How often should a will be updated?

A will is a very important document, with many estate disputes arising when people pass away without having one in place, a situation known as intestacy.

However, just because you have a will in place doesn’t mean that you can rest on your laurels. Keeping a will up to date is just as important as having one in the first place.

As a rule of thumb, your will should be reviewed every three to four years to ensure that it is still up to date and conveys your wishes. However, there are a few times that your will should be updated more regularly, in order to keep it in line with the plans you have for your estate.

If you get divorced, for example, it is important to update your will, especially if a main beneficiary is your ex-partner. Failing to change your will at this point could lead to an estate dispute. For the same reason, you should consider revising your will when you get married or remarried as these events may revoke any will made previously.

It isn’t just when you go through life changes that it is worth revising a will though. If there are any changes among your intended beneficiaries – for example if you have another child or grandchild – then it is important to revise your will with this in mind.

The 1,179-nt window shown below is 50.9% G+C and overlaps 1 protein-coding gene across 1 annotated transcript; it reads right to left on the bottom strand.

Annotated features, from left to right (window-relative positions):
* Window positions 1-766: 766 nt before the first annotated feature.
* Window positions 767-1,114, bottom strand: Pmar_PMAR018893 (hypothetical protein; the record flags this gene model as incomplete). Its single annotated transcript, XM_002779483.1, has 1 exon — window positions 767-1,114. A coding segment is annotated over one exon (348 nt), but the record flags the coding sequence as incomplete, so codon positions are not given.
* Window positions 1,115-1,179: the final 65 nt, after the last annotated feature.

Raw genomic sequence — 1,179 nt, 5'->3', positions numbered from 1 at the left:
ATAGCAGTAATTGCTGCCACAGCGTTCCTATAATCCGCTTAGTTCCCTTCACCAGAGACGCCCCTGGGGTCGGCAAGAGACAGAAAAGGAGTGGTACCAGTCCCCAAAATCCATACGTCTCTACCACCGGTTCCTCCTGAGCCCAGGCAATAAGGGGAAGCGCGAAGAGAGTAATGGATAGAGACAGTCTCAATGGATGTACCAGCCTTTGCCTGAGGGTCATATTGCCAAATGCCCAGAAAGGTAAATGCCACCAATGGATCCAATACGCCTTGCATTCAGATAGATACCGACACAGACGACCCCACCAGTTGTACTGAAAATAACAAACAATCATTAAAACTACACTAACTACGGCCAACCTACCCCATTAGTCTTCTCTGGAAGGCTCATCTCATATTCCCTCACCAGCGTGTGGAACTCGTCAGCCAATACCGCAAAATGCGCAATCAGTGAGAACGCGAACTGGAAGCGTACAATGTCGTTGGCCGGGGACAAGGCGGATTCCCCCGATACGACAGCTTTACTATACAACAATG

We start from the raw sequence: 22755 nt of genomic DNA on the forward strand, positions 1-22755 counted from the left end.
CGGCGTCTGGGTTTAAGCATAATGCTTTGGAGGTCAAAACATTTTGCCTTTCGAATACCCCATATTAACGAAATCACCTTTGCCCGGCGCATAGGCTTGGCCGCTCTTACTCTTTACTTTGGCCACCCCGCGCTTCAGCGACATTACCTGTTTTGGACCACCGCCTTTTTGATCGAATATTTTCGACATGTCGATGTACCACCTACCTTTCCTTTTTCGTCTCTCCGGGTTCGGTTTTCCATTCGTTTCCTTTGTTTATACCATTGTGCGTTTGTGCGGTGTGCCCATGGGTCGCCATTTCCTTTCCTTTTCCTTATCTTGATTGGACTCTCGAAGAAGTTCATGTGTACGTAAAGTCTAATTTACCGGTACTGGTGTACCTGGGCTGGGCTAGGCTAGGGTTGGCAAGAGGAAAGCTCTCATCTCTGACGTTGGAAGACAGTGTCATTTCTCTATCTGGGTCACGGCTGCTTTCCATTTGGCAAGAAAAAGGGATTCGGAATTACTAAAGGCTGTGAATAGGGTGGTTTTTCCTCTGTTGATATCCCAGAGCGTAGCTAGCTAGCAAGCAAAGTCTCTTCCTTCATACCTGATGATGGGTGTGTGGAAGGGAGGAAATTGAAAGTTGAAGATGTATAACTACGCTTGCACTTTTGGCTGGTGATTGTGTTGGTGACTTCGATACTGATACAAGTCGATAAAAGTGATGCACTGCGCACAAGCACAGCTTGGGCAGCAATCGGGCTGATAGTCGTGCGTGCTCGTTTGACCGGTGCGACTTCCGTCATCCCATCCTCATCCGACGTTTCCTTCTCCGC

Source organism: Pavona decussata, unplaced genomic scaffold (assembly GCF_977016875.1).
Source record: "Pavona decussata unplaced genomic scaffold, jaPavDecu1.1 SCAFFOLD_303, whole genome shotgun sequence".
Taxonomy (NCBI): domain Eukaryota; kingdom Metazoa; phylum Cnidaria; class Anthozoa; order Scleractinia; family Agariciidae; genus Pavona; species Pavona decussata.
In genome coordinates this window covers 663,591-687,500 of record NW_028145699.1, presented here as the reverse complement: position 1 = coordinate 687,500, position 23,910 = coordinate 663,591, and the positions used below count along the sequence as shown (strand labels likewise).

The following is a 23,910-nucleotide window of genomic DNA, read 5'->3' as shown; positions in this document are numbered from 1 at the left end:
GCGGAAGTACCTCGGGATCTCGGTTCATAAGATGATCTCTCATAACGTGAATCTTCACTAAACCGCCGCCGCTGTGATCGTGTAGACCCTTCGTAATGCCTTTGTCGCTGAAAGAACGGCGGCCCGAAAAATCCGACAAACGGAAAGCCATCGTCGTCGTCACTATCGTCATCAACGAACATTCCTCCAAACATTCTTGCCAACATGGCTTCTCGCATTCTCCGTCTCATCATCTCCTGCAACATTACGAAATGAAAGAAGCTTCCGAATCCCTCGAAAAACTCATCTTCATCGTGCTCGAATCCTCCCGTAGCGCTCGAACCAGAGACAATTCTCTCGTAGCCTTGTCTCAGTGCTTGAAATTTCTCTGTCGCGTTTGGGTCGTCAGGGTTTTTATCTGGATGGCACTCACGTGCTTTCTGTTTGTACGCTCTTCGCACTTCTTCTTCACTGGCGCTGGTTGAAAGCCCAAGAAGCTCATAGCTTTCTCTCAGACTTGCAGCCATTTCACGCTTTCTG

The same is also true if anything happens to your intended beneficiaries. An unexpected death or divorce among those who will benefit from your will may mean that you need to rethink these provisions.

Finally, it isn’t just changes in family status that need to be reflected in a will. If the size of your estate grows considerably – for example, as the result of an inheritance – then it is important to update your own will to reflect these changes.

It is also possible to prepare wills which significantly benefit your intended beneficiaries by creating trust arrangements which may minimise tax consequences for them and protect the inheritance from possible attack from creditors.

If you are looking to draft or revise a will, make sure that you talk to one of our wills and estates lawyer